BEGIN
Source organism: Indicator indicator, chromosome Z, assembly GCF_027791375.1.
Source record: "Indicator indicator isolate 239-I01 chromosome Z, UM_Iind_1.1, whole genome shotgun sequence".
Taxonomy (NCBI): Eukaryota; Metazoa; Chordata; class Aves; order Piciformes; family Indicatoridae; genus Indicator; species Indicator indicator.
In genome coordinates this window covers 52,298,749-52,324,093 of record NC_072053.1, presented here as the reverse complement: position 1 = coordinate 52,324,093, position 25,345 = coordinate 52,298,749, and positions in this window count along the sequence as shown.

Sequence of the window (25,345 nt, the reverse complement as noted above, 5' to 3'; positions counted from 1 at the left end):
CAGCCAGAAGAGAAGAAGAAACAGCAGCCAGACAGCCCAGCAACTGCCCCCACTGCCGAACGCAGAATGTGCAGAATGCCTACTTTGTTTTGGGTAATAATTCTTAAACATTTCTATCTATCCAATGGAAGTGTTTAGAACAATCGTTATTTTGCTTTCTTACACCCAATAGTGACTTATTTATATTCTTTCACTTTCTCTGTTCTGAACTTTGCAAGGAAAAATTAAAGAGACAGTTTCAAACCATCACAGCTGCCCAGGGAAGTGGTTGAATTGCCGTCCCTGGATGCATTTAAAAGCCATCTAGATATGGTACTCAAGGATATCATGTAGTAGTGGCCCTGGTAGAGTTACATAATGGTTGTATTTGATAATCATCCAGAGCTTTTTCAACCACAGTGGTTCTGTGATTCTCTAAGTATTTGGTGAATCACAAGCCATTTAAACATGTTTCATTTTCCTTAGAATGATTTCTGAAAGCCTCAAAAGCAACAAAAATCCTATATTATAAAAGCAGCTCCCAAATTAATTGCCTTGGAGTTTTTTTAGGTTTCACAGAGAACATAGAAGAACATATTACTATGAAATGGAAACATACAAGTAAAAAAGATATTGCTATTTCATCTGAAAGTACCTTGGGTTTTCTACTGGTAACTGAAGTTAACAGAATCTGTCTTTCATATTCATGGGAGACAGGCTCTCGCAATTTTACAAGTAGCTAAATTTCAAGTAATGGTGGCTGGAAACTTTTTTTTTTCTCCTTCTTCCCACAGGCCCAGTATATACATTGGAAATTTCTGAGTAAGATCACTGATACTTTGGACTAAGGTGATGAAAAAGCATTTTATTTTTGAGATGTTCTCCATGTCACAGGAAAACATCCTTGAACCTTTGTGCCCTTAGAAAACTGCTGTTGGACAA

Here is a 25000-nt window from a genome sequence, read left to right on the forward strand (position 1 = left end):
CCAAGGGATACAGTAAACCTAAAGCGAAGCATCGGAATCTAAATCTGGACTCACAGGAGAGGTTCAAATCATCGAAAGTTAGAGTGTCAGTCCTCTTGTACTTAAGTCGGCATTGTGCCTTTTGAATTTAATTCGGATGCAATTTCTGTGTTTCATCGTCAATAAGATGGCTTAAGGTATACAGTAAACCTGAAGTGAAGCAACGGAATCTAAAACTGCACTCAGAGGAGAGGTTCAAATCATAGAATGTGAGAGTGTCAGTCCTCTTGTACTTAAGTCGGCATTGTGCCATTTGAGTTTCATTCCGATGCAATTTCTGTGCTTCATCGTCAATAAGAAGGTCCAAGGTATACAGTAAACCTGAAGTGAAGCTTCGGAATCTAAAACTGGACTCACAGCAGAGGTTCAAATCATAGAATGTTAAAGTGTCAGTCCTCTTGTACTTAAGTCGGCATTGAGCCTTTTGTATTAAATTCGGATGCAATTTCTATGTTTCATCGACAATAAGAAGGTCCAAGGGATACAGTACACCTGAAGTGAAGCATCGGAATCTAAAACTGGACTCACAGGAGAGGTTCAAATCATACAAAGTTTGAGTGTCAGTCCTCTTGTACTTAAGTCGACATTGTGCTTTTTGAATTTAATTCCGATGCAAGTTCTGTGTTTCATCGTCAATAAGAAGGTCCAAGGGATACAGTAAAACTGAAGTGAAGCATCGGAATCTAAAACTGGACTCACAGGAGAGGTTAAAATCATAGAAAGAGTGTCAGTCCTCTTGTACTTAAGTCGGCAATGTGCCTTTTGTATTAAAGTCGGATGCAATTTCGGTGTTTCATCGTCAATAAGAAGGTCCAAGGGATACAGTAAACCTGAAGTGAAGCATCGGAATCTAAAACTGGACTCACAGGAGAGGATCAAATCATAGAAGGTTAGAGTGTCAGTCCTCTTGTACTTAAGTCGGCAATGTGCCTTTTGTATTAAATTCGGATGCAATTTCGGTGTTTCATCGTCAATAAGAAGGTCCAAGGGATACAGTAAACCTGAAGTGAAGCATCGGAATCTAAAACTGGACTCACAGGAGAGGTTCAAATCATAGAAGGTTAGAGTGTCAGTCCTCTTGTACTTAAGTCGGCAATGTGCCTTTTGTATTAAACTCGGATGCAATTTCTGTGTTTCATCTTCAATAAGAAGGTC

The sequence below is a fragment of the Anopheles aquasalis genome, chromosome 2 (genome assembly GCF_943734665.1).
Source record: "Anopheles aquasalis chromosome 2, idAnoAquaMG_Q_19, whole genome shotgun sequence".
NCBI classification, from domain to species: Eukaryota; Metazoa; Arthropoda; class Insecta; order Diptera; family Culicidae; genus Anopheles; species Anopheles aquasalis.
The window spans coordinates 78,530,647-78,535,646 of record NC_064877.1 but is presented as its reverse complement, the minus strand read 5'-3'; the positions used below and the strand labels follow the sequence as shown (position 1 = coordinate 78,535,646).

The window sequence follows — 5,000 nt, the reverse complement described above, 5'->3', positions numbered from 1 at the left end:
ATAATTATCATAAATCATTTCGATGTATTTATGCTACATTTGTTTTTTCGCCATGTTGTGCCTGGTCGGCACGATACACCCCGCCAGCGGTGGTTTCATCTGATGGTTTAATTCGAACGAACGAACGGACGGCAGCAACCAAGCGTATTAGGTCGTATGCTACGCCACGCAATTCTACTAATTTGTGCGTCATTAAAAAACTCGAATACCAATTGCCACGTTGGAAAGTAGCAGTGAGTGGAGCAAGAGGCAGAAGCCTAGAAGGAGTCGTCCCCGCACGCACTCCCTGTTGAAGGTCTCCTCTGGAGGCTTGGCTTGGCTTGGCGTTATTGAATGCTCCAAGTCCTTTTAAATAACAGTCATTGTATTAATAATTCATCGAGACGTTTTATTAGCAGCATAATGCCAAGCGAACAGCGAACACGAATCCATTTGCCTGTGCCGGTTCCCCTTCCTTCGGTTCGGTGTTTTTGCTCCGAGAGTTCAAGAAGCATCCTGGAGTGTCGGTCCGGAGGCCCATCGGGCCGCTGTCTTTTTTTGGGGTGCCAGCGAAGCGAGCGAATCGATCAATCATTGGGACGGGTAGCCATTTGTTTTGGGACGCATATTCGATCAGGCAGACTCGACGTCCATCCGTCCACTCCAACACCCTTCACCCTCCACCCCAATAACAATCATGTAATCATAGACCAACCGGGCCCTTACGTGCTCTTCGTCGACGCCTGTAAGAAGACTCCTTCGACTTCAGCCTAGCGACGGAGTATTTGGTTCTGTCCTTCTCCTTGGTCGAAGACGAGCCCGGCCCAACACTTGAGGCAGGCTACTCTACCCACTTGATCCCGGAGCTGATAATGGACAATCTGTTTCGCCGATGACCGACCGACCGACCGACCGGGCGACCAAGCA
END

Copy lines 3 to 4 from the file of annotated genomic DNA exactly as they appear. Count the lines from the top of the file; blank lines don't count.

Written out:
Taxonomy (NCBI): Eukaryota; Metazoa; Chordata; class Aves; order Piciformes; family Indicatoridae; genus Indicator; species Indicator indicator.
In genome coordinates this window covers 52,298,749-52,324,093 of record NC_072053.1, presented here as the reverse complement: position 1 = coordinate 52,324,093, position 25,345 = coordinate 52,298,749, and positions in this window count along the sequence as shown.